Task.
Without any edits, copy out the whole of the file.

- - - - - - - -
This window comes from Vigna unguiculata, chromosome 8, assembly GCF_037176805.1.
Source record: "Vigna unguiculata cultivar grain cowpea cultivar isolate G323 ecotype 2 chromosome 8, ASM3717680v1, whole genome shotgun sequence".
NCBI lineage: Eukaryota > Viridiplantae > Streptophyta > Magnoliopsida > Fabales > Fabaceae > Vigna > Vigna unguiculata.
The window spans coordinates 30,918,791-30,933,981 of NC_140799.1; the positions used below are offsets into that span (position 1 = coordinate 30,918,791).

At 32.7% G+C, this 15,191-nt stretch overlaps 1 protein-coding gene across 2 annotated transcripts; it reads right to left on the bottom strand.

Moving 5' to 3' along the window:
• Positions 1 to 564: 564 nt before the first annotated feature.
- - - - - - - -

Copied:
This window comes from Vigna unguiculata, chromosome 8, assembly GCF_037176805.1.
Source record: "Vigna unguiculata cultivar grain cowpea cultivar isolate G323 ecotype 2 chromosome 8, ASM3717680v1, whole genome shotgun sequence".
NCBI lineage: Eukaryota > Viridiplantae > Streptophyta > Magnoliopsida > Fabales > Fabaceae > Vigna > Vigna unguiculata.
The window spans coordinates 30,918,791-30,933,981 of NC_140799.1; the positions used below are offsets into that span (position 1 = coordinate 30,918,791).

At 32.7% G+C, this 15,191-nt stretch overlaps 1 protein-coding gene across 2 annotated transcripts; it reads right to left on the bottom strand.

Moving 5' to 3' along the window:
• Positions 1 to 564: 564 nt before the first annotated feature.